I don’t know about you, but this Season Of Busy is beginning to catch up with me. No matter how determined I start into late November planning not to get too busy, I seem always to end up in the same busy place. I think my inability to stick to my non-busy plan is stuff for another post, however!
The first thing that seems to go when the Season Of Busy descends is my (fairly) strong commitment to daily stretching. As one of the leading generation that has spent most of my professional life hunched over a computer, starting way before we knew about the ergonomic principles that are supposed to help us, I realized I needed a daily stretching routine if I was to be able to do all the other things I love to do that do not involve sitting at a computer.
And yet, in this season… here I am with a fairly painful neck and shoulder. So. This morning I woke once again determined to reclaim my stretching time. And that first stretch? Ouch! Very painful. And stiff. And hard to do. Yet the little voice of encouragement inside me said: “well of course it is stiff and painful, but it won’t be if you just stay committed to daily stretching” and so I slowly stretched on.
So what has this to do with growing Grit, you ask? Well, as an analogy, everything! If you recall the three D’s of growing Grit (Discover, Develop, and Deepen), the second – Develop- is what I am talking about. In her book Grit: The Power of Passion and Perseverance, Dr. Angela Duckworth proposes that the way to develop something is through practice. And practice takes perseverance and daily discipline. In this formula, grit is grown by trying each day to do something a little bit better than we did yesterday. Mastery (ah-ha! there is that word we know from the Essential Elements of 4-H again!) happens when we enter the place where our current skill is exceeded – meaning that we have to stretch ourselves in order to be better tomorrow.
We can help youth develop grit by encouraging them to stretch just a little past their skill level. When I push myself to stretch beyond my current level daily, I do so with some confidence that indeed I will get better and better each day. I know this because I have already experienced the result of regular stretching and the benefits of being looser. But when we are working with youth, they most likely do not have the experience of achieving results before. That is where a really important concept called “scaffolding” comes in.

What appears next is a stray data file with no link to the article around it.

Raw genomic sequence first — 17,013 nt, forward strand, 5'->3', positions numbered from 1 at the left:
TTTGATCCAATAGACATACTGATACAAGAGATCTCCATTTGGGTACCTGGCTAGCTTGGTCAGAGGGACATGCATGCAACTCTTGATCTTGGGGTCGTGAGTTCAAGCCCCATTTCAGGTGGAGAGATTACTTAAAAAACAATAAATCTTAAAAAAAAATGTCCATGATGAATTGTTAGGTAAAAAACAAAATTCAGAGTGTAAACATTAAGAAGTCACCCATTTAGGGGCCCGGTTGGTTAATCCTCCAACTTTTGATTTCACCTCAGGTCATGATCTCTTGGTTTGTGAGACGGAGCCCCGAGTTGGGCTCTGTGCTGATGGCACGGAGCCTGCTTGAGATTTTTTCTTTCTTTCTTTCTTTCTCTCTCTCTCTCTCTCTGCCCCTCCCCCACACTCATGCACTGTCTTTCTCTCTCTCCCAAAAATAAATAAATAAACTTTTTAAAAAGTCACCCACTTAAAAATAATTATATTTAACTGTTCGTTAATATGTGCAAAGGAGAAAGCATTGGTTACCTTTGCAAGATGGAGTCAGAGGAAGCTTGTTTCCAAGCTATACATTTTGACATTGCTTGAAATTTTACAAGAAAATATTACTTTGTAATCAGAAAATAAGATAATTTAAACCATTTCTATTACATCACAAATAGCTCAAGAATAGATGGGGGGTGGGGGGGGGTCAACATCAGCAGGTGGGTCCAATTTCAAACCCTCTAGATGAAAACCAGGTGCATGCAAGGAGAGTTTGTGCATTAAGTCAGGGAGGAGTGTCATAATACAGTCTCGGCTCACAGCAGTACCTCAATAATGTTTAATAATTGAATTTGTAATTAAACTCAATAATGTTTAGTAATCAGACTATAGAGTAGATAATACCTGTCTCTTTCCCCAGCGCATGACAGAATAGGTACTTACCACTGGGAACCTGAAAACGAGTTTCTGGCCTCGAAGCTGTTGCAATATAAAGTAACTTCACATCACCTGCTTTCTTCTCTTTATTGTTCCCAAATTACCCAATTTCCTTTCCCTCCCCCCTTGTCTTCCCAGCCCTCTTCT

The idea of scaffolding comes from the Russian Psychologist Lev Vygotsky, who demonstrated that children learn through social interaction with others. Vygotsky coined a term “Zone of Proximal Development (ZPD)” which is the place just beyond one’s current ability, but not so far beyond that the task feels hopeless (for more on this check out this short video!) In my current state of stretching I can touch my toes, and perhaps with more practice I will be able to put my palms on the ground. But I am not at all confident that I will ever bring my nose to my knees in a forward bend. So… let’s start with getting the palms closer to the ground though daily practice – that is my ZPD for now.
When we work with youth to develop grit through deepening, we challenge them to stretch their skills, knowledge, and ability in the zone just beyond where they are, and we scaffold this stretching through gradual, but increasing difficulty. And guess what this does? Yup- you got it- increases youth thriving through helping youth be open to challenge and discovery. A young person who learns that stretching just a little bit more each day helps them achieve will be more likely to stretch in other areas as well.
How can you use the ideas of stretching, deepening, the Zone of Proximal Development, and practice as you help youth grow?